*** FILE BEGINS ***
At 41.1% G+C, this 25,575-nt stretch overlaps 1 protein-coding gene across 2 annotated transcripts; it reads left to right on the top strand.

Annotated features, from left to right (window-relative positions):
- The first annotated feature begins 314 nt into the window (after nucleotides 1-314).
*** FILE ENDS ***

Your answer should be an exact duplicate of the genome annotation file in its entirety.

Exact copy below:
At 41.1% G+C, this 25,575-nt stretch overlaps 1 protein-coding gene across 2 annotated transcripts; it reads left to right on the top strand.

Annotated features, from left to right (window-relative positions):
- The first annotated feature begins 314 nt into the window (after nucleotides 1-314).